Piaffe into politics: power and identity in horsemanship training

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University of Alabama Libraries

The universal centering of human life and activity produces the binary of the human as different from and superior to the nonhuman animal. This centering establishes the priorities, comfort, and survival of humans as more important than the health and well being of nonhuman animals. This preference for human concerns belittles the needs of nonhuman animal others. If human interaction with animals reflects much more about the human than the animal, then, this pervasive experience of preferential treatment for the human species is incontrovertibly linked to (human) conceptions of power and political identity. This project will specifically examine the possibilities of equitable horse and human relationships within the context of dressage training. I ask, "can training allow for a praxis of equity and justice between horses and humans?"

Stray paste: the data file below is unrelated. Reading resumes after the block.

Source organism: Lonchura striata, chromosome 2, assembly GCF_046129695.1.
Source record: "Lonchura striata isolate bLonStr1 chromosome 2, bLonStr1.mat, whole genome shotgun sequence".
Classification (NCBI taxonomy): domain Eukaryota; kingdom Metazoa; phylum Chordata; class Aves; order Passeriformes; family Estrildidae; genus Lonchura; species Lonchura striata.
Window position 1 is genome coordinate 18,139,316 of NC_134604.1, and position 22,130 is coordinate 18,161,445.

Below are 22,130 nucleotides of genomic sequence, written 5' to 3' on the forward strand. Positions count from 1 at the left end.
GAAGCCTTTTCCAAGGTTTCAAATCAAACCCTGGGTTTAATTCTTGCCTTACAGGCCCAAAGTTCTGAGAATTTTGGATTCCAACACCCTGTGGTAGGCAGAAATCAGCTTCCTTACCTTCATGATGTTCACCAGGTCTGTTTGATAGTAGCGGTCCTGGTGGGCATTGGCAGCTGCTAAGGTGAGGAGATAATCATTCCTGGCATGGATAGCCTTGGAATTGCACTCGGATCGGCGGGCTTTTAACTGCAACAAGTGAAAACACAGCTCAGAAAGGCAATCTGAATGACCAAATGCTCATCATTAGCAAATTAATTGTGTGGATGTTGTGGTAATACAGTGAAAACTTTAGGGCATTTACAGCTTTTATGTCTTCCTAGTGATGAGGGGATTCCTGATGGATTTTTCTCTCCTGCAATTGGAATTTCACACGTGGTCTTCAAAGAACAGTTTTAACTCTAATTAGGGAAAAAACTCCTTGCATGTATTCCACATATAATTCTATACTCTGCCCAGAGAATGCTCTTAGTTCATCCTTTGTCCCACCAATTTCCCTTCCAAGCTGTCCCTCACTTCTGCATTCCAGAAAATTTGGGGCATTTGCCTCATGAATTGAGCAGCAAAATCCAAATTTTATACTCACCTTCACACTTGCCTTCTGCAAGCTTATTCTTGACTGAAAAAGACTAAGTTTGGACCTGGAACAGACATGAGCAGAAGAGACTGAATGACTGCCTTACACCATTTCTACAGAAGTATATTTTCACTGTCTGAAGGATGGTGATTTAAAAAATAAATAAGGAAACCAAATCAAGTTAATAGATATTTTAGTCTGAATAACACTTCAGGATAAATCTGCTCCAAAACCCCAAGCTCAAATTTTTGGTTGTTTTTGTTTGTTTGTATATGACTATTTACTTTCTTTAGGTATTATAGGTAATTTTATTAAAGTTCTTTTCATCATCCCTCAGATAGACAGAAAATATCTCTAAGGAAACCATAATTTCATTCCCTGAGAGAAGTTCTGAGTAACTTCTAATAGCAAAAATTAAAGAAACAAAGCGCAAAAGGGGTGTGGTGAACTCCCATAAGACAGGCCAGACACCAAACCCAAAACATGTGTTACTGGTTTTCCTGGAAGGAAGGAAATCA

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Political science